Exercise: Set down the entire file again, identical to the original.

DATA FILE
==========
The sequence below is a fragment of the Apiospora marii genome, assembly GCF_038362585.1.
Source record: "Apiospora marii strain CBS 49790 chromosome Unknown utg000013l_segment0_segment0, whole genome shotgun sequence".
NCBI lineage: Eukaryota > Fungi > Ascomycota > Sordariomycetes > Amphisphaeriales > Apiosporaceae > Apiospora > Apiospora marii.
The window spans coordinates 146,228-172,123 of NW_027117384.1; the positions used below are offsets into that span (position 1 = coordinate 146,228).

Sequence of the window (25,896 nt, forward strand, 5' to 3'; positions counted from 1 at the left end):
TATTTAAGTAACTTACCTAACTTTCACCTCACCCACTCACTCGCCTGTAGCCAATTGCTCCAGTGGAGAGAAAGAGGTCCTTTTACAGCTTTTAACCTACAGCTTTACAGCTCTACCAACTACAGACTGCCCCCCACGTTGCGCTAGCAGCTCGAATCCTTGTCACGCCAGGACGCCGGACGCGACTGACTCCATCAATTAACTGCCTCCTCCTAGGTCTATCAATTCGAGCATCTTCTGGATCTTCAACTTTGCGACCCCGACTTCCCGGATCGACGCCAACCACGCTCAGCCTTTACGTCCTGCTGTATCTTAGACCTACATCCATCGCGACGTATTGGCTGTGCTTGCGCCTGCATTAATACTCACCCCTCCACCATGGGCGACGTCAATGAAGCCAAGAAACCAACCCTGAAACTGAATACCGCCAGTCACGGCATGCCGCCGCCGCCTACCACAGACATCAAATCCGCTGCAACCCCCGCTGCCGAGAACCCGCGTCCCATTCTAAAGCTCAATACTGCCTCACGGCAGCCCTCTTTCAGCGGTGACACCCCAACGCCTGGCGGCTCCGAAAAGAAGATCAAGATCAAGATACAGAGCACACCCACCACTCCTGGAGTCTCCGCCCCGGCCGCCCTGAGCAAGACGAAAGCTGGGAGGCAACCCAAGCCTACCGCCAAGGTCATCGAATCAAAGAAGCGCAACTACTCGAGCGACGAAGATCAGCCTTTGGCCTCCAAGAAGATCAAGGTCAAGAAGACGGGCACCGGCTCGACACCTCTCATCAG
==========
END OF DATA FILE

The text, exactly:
The sequence below is a fragment of the Apiospora marii genome, assembly GCF_038362585.1.
Source record: "Apiospora marii strain CBS 49790 chromosome Unknown utg000013l_segment0_segment0, whole genome shotgun sequence".
NCBI lineage: Eukaryota > Fungi > Ascomycota > Sordariomycetes > Amphisphaeriales > Apiosporaceae > Apiospora > Apiospora marii.
The window spans coordinates 146,228-172,123 of NW_027117384.1; the positions used below are offsets into that span (position 1 = coordinate 146,228).

Sequence of the window (25,896 nt, forward strand, 5' to 3'; positions counted from 1 at the left end):
TATTTAAGTAACTTACCTAACTTTCACCTCACCCACTCACTCGCCTGTAGCCAATTGCTCCAGTGGAGAGAAAGAGGTCCTTTTACAGCTTTTAACCTACAGCTTTACAGCTCTACCAACTACAGACTGCCCCCCACGTTGCGCTAGCAGCTCGAATCCTTGTCACGCCAGGACGCCGGACGCGACTGACTCCATCAATTAACTGCCTCCTCCTAGGTCTATCAATTCGAGCATCTTCTGGATCTTCAACTTTGCGACCCCGACTTCCCGGATCGACGCCAACCACGCTCAGCCTTTACGTCCTGCTGTATCTTAGACCTACATCCATCGCGACGTATTGGCTGTGCTTGCGCCTGCATTAATACTCACCCCTCCACCATGGGCGACGTCAATGAAGCCAAGAAACCAACCCTGAAACTGAATACCGCCAGTCACGGCATGCCGCCGCCGCCTACCACAGACATCAAATCCGCTGCAACCCCCGCTGCCGAGAACCCGCGTCCCATTCTAAAGCTCAATACTGCCTCACGGCAGCCCTCTTTCAGCGGTGACACCCCAACGCCTGGCGGCTCCGAAAAGAAGATCAAGATCAAGATACAGAGCACACCCACCACTCCTGGAGTCTCCGCCCCGGCCGCCCTGAGCAAGACGAAAGCTGGGAGGCAACCCAAGCCTACCGCCAAGGTCATCGAATCAAAGAAGCGCAACTACTCGAGCGACGAAGATCAGCCTTTGGCCTCCAAGAAGATCAAGGTCAAGAAGACGGGCACCGGCTCGACACCTCTCATCAG